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The great Mauryan emperor surveyed his work on the Kalinga region and decided that never again will he put a people into such a saddening state. He vowed to devote himself to his ancient Buddhist teachings and values to cleanse him and ultimately seek forgiveness. Ashoka from this point embarked on a spiritual journey that remains etched in most parts of India today. It is safe to say that he is the father of devoted Buddhism in India. Had he decided to be a devout Buddhist since his childhood, the tough emperor probably wouldn't have been an icon in this day and age and throughout history. Moreover, after his spiritual transformation, Ashoka released a number of announcements and manuscripts that enlightened citizens on his new found glory (Munshi, 1968). He also went on a number of trips around India to let them know of his great plans for peace and unity for his beloved empire. In his proclamations, the emperor swore to care for his people and also promised the neighboring countries that the malicious and vicious attacks and will in turn live in harmony with them. In addition, Ashoka began a campaign against using animals for sacrifices and hunting but instead urged people to embrace vegetarianism. All in all, the emperor ruled with extreme good will after his epiphany. In one occasion, Ashoka quoted "I consider it best to meet with people personally" which saw him continue with his countrywide tours to meet and interact with his citizens.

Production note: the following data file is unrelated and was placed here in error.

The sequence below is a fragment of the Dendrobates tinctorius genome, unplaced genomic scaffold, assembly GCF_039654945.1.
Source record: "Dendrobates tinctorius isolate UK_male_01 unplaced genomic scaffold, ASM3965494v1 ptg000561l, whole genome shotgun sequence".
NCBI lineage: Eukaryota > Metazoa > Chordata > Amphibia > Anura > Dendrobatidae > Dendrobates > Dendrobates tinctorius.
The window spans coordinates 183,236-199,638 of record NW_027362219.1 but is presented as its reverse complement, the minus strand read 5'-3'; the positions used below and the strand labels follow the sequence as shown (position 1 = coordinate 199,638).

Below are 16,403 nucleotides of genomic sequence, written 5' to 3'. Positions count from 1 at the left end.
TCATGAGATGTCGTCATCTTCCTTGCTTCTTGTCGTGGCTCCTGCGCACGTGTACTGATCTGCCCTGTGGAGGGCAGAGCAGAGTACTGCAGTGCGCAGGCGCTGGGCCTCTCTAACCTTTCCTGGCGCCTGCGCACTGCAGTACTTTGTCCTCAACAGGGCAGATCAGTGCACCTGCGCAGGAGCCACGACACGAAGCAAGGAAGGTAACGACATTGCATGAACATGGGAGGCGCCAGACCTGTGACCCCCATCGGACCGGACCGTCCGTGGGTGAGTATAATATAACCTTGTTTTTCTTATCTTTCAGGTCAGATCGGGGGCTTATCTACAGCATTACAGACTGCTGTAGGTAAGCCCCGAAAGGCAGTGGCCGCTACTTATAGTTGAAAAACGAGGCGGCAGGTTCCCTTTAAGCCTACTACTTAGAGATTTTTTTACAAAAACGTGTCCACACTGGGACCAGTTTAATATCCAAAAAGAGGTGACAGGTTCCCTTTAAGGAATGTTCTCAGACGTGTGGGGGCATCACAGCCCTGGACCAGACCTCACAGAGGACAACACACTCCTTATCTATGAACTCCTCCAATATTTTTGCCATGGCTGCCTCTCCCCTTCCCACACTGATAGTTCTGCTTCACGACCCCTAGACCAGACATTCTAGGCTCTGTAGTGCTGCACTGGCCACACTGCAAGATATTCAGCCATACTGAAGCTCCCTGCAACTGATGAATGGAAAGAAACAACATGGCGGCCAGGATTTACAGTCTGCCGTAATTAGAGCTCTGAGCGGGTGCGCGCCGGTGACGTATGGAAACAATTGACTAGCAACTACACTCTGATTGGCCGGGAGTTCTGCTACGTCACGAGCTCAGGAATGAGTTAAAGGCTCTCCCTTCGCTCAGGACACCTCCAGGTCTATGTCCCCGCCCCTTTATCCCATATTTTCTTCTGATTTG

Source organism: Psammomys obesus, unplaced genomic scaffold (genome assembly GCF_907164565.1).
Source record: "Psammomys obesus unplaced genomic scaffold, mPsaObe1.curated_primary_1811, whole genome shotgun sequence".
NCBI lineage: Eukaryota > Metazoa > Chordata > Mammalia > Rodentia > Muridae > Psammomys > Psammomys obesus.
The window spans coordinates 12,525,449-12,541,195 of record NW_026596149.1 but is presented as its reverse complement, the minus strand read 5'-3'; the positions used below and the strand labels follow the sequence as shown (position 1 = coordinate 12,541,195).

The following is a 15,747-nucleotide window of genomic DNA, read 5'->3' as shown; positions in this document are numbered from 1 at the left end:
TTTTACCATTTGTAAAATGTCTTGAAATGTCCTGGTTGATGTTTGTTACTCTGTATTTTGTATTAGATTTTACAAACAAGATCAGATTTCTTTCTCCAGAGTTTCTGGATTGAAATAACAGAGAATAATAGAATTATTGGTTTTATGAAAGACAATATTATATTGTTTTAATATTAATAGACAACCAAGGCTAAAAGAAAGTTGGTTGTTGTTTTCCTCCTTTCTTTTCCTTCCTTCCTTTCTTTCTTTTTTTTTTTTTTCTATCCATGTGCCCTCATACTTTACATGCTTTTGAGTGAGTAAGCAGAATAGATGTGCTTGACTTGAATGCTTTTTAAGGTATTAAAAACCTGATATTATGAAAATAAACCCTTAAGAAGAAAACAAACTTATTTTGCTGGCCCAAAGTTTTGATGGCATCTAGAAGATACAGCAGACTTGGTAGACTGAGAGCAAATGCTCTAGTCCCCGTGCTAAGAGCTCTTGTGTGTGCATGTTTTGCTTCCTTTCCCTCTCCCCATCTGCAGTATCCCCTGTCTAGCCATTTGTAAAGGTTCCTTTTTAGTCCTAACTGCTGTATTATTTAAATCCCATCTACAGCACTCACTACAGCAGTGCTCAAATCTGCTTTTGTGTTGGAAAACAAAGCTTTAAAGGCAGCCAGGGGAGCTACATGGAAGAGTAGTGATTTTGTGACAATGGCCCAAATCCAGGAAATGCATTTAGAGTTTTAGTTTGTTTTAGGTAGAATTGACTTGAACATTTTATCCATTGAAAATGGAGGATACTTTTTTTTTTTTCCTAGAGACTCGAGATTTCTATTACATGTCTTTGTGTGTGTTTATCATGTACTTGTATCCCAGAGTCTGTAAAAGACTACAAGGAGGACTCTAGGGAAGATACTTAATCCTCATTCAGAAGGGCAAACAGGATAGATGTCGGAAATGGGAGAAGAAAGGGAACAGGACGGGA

Ashoka was indeed a violent and tyrannical person before the epic battle of Kalinga but his personality change proved quite important to history. He undoubtedly is the one who officiated Buddhism as a household religion, not only that but a lifestyle to many of the natives of India. Thanks to the great Mauryan emperor, India now boasts over 90% of its populace following the great Buddhist principles. Physical evidences like the stupas, Sangharama, viharas, Chaitya and Buddhist monk residences sprinkled all over south and central Asia attest to Ashoka's utter devotion to Buddhism and making amends with his people. It would have been thought that he's change of attitude would have been short lived and for personal gain, but he proved his authenticity with his many actions throughout his remaining years on earth. In addition, Ashoka did not try to crush or put down non-Buddhist religions but in turn embraced them like his own (Wold, 2010). Like a contemporary leader, Ashoka gave all religions platforms as emperor and did not kill or harm them in any way. He additionally gave them hefty donations, as emperor, to support their causes though he was still forever inclined to Buddhism (Sahu, 2005).

All things considered, I think Ashoka is a good topic because although he was strong and brutal at the beginning and lost the trust of the people, he regained it later on. Furthermore, the man used the army that killed thousands of people with to spread Buddhism after he underwent his transformation. If Ashoka did not exist history would be different and Buddhism would have not caught on so fast or even exist as long as it did in India. I really meant destroyed because when you kill 100,000 plus people one battle I don't call that a slap on the wrist. These people did not have guns and missiles back then so there was a lot of ground combat and suffering going on. The intent was to create the greatest empire and yes he did accomplish it, but the price he paid was huge. I say it was worth it because look at India today still unified and remember through India national flag, which bears the emblem of Ashoka wheel of law.